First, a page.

Finally, all of this is paired with a cap-and-cut approach to traditional Medicaid that is just as draconian as what the most recent Senate bill proposed.

The current version of Graham-Cassidy has only been out for about a week, meaning experts haven’t had a ton of time to digest the bill’s language. The deeper you wade into it, though, the more worrying some of the details seem to be. Edwin Park at the Center on Budget and Policy Priorities pointed out to me that Graham-Cassidy’s formula might actually penalize states for trying to help their residents buy more generous coverage. “It’s pretty crazy,” he told me. “You’re not only encouraging states to cover fewer people, but also to provide them worse coverage.” Unfortunately, Senate Republicans need to pass a bill before the Sept. 30 deadline, when their reconciliation vehicle expires. We should get a Congressional Budget Office score before then, but not with enough time to properly digest a piece of legislation that would remake much of the U.S. health care system.

But what we know about the bill already is frightening enough. And in many ways, it’s the perfect capstone to the entire Obamacare repeal process, in which Republicans have struggled to find any sort of coherent substitute for the health care law they want to dismantle. Republicans promised to repeal and replace Obamacare. By lining up behind Graham-Cassidy, they’ve essentially shrugged and said, “Let’s not and say we did.”

A Bargain at $5.3 Billion

A Bargain at $5.3 Billion

by Henry Grabar @ Slate Articles

The competition for the 2024 Summer Olympics came to a very un-Olympian finish this week: Gold medals for everyone! One went to Paris, the last city standing in the hunt for the 2024 Games. Los Angeles, too, has been draped in gold after agreeing to host the 2028 Games instead. And let’s go ahead and give a gold medal to the International Olympic Committee, for obtaining not one but two commitments to host its quadrennial spectacle of debt. (And from democracies, no less!)

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The IOC still needs to formalize these agreements at its summit in Lima, Peru, in September, but for L.A. Mayor Eric Garcetti and his Parisian counterpart Anne Hidalgo, confidence runs high:

The settlement turns a coin toss between Paris and L.A. into a “win-win-win,” IOC President Thomas Bach said on Monday. The decision to award two Olympiads at once was framed as a reflection of “the exceptional circumstances and unique opportunities” presented by the two cities. But if you think the IOC decided to forgo its usual bribe-fueled dog-and-pony show because Paris and L.A. were both so grand, I’ve got a billion-dollar aquatics center to sell you.

In reality, the IOC is making the most of a bad hand. In the wake of the scandal that was Sochi and the ongoing debacle in Rio de Janeiro, the committee has been buffeted by a near-total lack of interest in the 2022 Games, which were awarded to Beijing, and a string of stinging repudiations from voters in Oslo, Vienna, and Hamburg. Boston, Rome, and Budapest all dropped out of the 2024 sweepstakes due to a lack of popular enthusiasm. In 2014, the IOC approved a 40-point plan of repentance, but the details of its arrangements with host cities are yet to be hammered out. Well, now’s the chance.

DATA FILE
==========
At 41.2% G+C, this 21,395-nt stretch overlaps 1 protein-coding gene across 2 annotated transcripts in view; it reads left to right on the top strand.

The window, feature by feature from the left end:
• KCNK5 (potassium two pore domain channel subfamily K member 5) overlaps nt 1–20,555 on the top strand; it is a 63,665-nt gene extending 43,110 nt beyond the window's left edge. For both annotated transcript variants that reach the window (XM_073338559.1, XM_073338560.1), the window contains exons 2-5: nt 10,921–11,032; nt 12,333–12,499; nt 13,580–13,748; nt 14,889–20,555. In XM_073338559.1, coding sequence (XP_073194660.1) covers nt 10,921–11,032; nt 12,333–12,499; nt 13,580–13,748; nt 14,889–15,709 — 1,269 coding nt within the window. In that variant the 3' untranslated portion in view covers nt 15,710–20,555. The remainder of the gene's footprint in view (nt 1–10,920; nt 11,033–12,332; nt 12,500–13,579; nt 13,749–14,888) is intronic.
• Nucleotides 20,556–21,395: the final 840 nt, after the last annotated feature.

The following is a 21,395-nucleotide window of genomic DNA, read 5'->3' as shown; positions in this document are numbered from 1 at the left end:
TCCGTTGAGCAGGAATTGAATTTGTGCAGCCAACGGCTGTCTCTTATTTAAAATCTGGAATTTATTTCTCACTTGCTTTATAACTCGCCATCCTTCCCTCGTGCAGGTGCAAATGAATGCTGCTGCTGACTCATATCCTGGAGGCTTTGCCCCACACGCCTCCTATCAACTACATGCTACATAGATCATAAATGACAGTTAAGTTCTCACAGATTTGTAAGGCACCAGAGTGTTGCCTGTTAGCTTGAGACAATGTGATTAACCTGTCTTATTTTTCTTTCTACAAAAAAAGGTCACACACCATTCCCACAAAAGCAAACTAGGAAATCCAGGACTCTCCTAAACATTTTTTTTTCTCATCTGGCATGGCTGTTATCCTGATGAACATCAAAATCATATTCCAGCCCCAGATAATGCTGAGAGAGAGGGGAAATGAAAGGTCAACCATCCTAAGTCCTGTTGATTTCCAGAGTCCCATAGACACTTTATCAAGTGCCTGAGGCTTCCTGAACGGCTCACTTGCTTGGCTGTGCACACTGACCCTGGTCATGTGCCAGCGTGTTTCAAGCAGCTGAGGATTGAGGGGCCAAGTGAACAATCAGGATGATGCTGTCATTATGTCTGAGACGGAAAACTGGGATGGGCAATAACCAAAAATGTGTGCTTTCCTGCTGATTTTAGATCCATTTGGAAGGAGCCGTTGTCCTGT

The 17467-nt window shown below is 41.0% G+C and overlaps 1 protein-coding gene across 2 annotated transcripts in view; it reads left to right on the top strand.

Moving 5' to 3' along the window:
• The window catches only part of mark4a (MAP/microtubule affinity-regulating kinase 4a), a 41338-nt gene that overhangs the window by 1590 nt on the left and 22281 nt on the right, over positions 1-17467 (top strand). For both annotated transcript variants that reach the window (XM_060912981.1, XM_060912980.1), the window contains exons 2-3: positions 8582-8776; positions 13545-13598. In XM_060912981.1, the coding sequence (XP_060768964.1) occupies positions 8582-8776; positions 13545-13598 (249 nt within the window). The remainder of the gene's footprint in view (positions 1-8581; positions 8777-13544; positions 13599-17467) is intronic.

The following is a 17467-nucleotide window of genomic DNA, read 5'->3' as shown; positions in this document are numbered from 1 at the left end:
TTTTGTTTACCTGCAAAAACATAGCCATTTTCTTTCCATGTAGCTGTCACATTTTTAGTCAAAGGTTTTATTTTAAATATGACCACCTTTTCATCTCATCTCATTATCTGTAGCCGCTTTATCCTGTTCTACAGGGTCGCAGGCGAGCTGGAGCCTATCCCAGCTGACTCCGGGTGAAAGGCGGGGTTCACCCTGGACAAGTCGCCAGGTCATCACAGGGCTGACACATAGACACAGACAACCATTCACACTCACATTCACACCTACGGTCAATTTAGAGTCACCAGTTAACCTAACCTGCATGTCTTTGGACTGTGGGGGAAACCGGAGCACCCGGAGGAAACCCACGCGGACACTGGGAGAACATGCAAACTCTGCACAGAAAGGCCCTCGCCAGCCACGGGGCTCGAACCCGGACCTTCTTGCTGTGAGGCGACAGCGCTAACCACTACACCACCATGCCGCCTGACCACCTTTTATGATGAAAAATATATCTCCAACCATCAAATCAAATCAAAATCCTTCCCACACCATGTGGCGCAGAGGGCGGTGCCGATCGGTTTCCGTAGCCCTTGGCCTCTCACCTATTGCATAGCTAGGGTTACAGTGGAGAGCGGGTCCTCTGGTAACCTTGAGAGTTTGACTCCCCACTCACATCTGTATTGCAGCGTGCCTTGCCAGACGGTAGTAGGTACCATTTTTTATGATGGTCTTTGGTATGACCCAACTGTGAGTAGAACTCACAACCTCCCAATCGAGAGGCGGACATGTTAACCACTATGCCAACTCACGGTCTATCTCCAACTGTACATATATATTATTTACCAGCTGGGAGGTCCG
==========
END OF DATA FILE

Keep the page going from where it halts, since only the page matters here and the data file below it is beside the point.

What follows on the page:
Paris is determined to showcase a once-in-a-generation infrastructure project to unite Paris with its suburbs via the construction of 68 new metro stations. Like Los Angeles, it has a history hosting mega-events—the Olympics twice, the World Cup in 1998, and the European Cup last summer—and will rely largely on temporary and repurposed venues to cut the cost. The city will also outsource elements of the competition to other French cities, making the soccer competition national and holding sailing races in Marseille. Back in 2005, Paris put in for the 2012 Games with a modest, low-cost bid that lost out to London’s gargantuan investment. Now that Olympic fashions have caught up, it will have its turn.

But it’s Los Angeles, deferring its bid to 2028, that has the more radical Olympic idea: Build almost nothing. The organizers propose a handful of temporary venues and four new permanent venues, some of which will be privately funded and each of which has a documented future use. The city has also dropped plans for a brand-new Olympic Village, instead proposing to house athletes in existing and already-planned dormitories at the University of Southern California and University of California, Los Angeles. All in all, the city projects the games will cost $5.3 billion—not even half the cost of Rio, and in a much more expensive place to build. Not quite an “austerity Olympics,” as the 1948 London Games were known, but a welcome rebuke to the bloated spectacles of the past. Only $1.2 billion is budgeted for infrastructure upgrades. That wouldn’t even cover one NFL stadium. And while every megaproject always features cost overruns, there’s not much “project” in the L.A. Olympic budget. Most of the money goes toward operations, technology, and workforce, with another $177 million for the opening and closing ceremonies.